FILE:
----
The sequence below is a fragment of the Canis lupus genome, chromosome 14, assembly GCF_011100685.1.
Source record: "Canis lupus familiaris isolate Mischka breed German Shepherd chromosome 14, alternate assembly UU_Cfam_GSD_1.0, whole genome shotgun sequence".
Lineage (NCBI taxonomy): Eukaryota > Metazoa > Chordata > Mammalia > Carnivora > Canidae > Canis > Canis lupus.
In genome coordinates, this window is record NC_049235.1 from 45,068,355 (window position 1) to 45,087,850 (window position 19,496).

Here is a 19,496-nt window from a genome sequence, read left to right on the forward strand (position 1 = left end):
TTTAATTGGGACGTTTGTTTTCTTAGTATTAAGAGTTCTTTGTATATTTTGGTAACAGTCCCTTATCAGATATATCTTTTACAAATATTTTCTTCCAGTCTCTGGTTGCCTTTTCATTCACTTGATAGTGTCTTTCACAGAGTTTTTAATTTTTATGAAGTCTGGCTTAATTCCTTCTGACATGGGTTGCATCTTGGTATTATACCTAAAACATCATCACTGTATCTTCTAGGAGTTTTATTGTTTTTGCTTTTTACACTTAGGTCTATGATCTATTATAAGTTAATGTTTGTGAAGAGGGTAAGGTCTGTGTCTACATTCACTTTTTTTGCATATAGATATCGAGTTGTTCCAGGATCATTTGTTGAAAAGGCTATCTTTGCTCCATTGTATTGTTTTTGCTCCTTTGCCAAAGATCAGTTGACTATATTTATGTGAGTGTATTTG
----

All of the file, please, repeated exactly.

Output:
The sequence below is a fragment of the Canis lupus genome, chromosome 14, assembly GCF_011100685.1.
Source record: "Canis lupus familiaris isolate Mischka breed German Shepherd chromosome 14, alternate assembly UU_Cfam_GSD_1.0, whole genome shotgun sequence".
Lineage (NCBI taxonomy): Eukaryota > Metazoa > Chordata > Mammalia > Carnivora > Canidae > Canis > Canis lupus.
In genome coordinates, this window is record NC_049235.1 from 45,068,355 (window position 1) to 45,087,850 (window position 19,496).

Here is a 19,496-nt window from a genome sequence, read left to right on the forward strand (position 1 = left end):
TTTAATTGGGACGTTTGTTTTCTTAGTATTAAGAGTTCTTTGTATATTTTGGTAACAGTCCCTTATCAGATATATCTTTTACAAATATTTTCTTCCAGTCTCTGGTTGCCTTTTCATTCACTTGATAGTGTCTTTCACAGAGTTTTTAATTTTTATGAAGTCTGGCTTAATTCCTTCTGACATGGGTTGCATCTTGGTATTATACCTAAAACATCATCACTGTATCTTCTAGGAGTTTTATTGTTTTTGCTTTTTACACTTAGGTCTATGATCTATTATAAGTTAATGTTTGTGAAGAGGGTAAGGTCTGTGTCTACATTCACTTTTTTTGCATATAGATATCGAGTTGTTCCAGGATCATTTGTTGAAAAGGCTATCTTTGCTCCATTGTATTGTTTTTGCTCCTTTGCCAAAGATCAGTTGACTATATTTATGTGAGTGTATTTG